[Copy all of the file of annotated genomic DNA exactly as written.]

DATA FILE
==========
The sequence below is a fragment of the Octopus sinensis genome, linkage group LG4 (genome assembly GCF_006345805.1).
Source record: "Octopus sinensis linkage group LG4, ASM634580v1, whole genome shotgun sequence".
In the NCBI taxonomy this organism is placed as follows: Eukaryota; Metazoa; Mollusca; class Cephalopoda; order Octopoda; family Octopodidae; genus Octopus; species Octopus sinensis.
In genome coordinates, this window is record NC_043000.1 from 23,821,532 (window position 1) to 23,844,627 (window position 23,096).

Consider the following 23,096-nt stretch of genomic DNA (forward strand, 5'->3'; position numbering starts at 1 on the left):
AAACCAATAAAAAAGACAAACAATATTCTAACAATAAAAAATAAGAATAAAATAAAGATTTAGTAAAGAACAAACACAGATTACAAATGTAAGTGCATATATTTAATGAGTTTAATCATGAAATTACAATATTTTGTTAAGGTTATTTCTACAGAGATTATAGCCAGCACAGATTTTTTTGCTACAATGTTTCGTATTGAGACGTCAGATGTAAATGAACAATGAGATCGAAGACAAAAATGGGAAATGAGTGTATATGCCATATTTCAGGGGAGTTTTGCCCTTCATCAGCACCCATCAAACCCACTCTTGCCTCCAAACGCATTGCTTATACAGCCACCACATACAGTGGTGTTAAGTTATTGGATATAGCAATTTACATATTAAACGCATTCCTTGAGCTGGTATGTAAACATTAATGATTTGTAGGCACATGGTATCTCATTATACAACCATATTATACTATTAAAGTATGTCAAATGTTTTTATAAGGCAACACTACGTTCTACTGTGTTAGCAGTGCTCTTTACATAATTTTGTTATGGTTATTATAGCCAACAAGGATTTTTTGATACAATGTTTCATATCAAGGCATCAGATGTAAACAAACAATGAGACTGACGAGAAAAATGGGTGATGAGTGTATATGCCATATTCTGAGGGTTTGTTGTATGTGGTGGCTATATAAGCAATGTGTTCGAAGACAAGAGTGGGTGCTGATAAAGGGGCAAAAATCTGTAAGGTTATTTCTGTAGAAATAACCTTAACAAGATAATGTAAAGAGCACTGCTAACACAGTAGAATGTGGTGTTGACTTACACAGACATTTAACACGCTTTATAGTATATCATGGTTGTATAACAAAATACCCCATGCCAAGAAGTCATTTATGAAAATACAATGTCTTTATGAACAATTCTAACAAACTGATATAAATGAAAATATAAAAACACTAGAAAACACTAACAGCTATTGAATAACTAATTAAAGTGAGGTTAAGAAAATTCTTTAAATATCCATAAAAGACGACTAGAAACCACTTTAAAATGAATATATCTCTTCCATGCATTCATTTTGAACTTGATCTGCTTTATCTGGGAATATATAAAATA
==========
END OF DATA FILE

The sequence below is a fragment of the Octopus sinensis genome, linkage group LG4 (genome assembly GCF_006345805.1).
Source record: "Octopus sinensis linkage group LG4, ASM634580v1, whole genome shotgun sequence".
In the NCBI taxonomy this organism is placed as follows: Eukaryota; Metazoa; Mollusca; class Cephalopoda; order Octopoda; family Octopodidae; genus Octopus; species Octopus sinensis.
In genome coordinates, this window is record NC_043000.1 from 23,821,532 (window position 1) to 23,844,627 (window position 23,096).

Consider the following 23,096-nt stretch of genomic DNA (forward strand, 5'->3'; position numbering starts at 1 on the left):
AAACCAATAAAAAAGACAAACAATATTCTAACAATAAAAAATAAGAATAAAATAAAGATTTAGTAAAGAACAAACACAGATTACAAATGTAAGTGCATATATTTAATGAGTTTAATCATGAAATTACAATATTTTGTTAAGGTTATTTCTACAGAGATTATAGCCAGCACAGATTTTTTTGCTACAATGTTTCGTATTGAGACGTCAGATGTAAATGAACAATGAGATCGAAGACAAAAATGGGAAATGAGTGTATATGCCATATTTCAGGGGAGTTTTGCCCTTCATCAGCACCCATCAAACCCACTCTTGCCTCCAAACGCATTGCTTATACAGCCACCACATACAGTGGTGTTAAGTTATTGGATATAGCAATTTACATATTAAACGCATTCCTTGAGCTGGTATGTAAACATTAATGATTTGTAGGCACATGGTATCTCATTATACAACCATATTATACTATTAAAGTATGTCAAATGTTTTTATAAGGCAACACTACGTTCTACTGTGTTAGCAGTGCTCTTTACATAATTTTGTTATGGTTATTATAGCCAACAAGGATTTTTTGATACAATGTTTCATATCAAGGCATCAGATGTAAACAAACAATGAGACTGACGAGAAAAATGGGTGATGAGTGTATATGCCATATTCTGAGGGTTTGTTGTATGTGGTGGCTATATAAGCAATGTGTTCGAAGACAAGAGTGGGTGCTGATAAAGGGGCAAAAATCTGTAAGGTTATTTCTGTAGAAATAACCTTAACAAGATAATGTAAAGAGCACTGCTAACACAGTAGAATGTGGTGTTGACTTACACAGACATTTAACACGCTTTATAGTATATCATGGTTGTATAACAAAATACCCCATGCCAAGAAGTCATTTATGAAAATACAATGTCTTTATGAACAATTCTAACAAACTGATATAAATGAAAATATAAAAACACTAGAAAACACTAACAGCTATTGAATAACTAATTAAAGTGAGGTTAAGAAAATTCTTTAAATATCCATAAAAGACGACTAGAAACCACTTTAAAATGAATATATCTCTTCCATGCATTCATTTTGAACTTGATCTGCTTTATCTGGGAATATATAAAATA